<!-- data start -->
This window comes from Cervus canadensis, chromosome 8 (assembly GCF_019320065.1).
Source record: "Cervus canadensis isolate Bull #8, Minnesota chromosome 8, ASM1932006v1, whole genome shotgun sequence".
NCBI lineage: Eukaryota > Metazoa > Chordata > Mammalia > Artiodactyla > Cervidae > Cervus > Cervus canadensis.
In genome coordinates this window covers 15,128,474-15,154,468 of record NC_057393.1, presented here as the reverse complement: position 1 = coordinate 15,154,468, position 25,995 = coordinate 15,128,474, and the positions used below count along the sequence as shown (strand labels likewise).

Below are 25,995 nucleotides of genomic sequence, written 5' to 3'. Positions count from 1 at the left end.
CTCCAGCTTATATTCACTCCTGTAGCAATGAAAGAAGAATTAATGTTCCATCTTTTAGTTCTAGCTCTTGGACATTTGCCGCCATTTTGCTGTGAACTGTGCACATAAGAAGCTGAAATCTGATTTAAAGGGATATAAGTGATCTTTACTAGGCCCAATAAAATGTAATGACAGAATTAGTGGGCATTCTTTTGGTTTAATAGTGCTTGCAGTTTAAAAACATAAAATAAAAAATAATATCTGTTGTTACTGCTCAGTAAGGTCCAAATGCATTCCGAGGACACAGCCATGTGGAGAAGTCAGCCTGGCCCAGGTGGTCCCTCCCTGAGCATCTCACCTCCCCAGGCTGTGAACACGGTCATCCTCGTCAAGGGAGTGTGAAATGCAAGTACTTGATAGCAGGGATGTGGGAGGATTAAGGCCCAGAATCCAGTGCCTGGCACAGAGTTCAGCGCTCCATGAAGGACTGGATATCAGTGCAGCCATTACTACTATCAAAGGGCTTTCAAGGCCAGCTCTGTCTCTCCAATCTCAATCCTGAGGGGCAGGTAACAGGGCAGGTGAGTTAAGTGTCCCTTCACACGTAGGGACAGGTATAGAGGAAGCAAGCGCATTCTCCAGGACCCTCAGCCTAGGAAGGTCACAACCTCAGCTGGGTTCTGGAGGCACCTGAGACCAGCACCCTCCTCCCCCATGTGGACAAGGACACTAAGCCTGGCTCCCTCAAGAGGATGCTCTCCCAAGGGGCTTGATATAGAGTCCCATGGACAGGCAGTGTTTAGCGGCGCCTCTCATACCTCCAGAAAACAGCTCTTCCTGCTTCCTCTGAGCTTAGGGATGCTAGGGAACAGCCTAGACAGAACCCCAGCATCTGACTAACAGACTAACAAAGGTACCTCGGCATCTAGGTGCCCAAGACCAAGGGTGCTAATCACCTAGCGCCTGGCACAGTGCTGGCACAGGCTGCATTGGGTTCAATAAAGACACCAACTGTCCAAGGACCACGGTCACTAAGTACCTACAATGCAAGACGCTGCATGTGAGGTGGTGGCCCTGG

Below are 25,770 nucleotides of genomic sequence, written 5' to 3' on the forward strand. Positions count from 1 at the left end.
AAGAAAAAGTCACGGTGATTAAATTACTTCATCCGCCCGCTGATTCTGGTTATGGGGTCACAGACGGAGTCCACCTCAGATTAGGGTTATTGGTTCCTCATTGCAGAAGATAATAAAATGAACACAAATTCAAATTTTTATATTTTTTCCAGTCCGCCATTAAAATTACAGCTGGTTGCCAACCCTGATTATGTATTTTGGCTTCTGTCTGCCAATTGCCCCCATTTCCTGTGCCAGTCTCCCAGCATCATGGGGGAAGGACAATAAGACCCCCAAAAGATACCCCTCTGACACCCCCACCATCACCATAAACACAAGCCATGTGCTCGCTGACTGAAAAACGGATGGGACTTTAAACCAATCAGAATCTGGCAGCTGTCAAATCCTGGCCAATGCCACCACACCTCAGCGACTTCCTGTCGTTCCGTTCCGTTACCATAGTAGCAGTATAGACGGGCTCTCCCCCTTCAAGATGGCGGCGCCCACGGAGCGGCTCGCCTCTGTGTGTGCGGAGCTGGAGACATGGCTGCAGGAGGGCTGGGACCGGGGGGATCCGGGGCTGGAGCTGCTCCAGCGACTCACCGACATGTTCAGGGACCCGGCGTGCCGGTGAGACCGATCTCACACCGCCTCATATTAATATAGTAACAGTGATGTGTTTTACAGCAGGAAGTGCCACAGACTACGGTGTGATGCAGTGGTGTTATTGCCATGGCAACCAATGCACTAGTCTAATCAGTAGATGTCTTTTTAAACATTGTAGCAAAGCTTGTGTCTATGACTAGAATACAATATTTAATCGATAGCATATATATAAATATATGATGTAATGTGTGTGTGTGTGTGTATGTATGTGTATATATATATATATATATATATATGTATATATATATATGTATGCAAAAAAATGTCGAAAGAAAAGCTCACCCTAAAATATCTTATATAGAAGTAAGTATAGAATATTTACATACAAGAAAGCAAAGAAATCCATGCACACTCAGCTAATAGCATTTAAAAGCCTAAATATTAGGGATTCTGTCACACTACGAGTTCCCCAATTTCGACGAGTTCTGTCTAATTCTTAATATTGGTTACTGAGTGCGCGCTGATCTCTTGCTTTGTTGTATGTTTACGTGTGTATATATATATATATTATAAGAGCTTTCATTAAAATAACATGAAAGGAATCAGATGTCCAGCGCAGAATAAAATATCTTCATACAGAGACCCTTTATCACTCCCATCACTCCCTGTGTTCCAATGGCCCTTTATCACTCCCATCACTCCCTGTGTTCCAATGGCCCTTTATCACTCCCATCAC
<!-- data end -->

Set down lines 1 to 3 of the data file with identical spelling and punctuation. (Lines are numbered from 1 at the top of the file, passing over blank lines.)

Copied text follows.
This window comes from Cervus canadensis, chromosome 8 (assembly GCF_019320065.1).
Source record: "Cervus canadensis isolate Bull #8, Minnesota chromosome 8, ASM1932006v1, whole genome shotgun sequence".
NCBI lineage: Eukaryota > Metazoa > Chordata > Mammalia > Artiodactyla > Cervidae > Cervus > Cervus canadensis.